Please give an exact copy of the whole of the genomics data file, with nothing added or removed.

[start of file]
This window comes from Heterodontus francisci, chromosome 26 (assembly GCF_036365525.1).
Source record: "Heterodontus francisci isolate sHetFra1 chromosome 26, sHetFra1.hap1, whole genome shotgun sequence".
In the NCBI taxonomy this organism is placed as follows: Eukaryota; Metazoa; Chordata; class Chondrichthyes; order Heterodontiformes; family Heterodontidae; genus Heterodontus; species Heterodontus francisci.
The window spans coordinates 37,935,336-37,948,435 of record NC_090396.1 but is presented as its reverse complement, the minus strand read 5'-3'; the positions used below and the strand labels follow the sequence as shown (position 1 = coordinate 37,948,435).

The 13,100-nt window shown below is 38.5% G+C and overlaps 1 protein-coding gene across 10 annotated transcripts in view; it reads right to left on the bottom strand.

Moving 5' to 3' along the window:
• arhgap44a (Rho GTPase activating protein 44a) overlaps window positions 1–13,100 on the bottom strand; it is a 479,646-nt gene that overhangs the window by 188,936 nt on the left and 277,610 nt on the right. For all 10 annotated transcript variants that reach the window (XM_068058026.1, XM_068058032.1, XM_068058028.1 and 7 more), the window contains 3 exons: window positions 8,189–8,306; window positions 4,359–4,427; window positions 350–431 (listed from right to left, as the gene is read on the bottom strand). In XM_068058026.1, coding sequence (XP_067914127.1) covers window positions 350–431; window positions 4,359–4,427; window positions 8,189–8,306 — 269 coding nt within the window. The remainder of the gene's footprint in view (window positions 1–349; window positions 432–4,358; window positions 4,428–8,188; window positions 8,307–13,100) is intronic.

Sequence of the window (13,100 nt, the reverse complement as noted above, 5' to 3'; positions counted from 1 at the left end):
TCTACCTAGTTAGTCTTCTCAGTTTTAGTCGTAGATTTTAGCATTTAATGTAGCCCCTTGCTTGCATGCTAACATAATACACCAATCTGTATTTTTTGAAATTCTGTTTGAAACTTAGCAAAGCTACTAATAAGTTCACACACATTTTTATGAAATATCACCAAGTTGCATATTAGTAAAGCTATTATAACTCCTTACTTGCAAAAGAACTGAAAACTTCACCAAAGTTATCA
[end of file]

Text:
This window comes from Heterodontus francisci, chromosome 26 (assembly GCF_036365525.1).
Source record: "Heterodontus francisci isolate sHetFra1 chromosome 26, sHetFra1.hap1, whole genome shotgun sequence".
In the NCBI taxonomy this organism is placed as follows: Eukaryota; Metazoa; Chordata; class Chondrichthyes; order Heterodontiformes; family Heterodontidae; genus Heterodontus; species Heterodontus francisci.
The window spans coordinates 37,935,336-37,948,435 of record NC_090396.1 but is presented as its reverse complement, the minus strand read 5'-3'; the positions used below and the strand labels follow the sequence as shown (position 1 = coordinate 37,948,435).

The 13,100-nt window shown below is 38.5% G+C and overlaps 1 protein-coding gene across 10 annotated transcripts in view; it reads right to left on the bottom strand.

Moving 5' to 3' along the window:
• arhgap44a (Rho GTPase activating protein 44a) overlaps window positions 1–13,100 on the bottom strand; it is a 479,646-nt gene that overhangs the window by 188,936 nt on the left and 277,610 nt on the right. For all 10 annotated transcript variants that reach the window (XM_068058026.1, XM_068058032.1, XM_068058028.1 and 7 more), the window contains 3 exons: window positions 8,189–8,306; window positions 4,359–4,427; window positions 350–431 (listed from right to left, as the gene is read on the bottom strand). In XM_068058026.1, coding sequence (XP_067914127.1) covers window positions 350–431; window positions 4,359–4,427; window positions 8,189–8,306 — 269 coding nt within the window. The remainder of the gene's footprint in view (window positions 1–349; window positions 432–4,358; window positions 4,428–8,188; window positions 8,307–13,100) is intronic.

Sequence of the window (13,100 nt, the reverse complement as noted above, 5' to 3'; positions counted from 1 at the left end):
TCTACCTAGTTAGTCTTCTCAGTTTTAGTCGTAGATTTTAGCATTTAATGTAGCCCCTTGCTTGCATGCTAACATAATACACCAATCTGTATTTTTTGAAATTCTGTTTGAAACTTAGCAAAGCTACTAATAAGTTCACACACATTTTTATGAAATATCACCAAGTTGCATATTAGTAAAGCTATTATAACTCCTTACTTGCAAAAGAACTGAAAACTTCACCAAAGTTATCA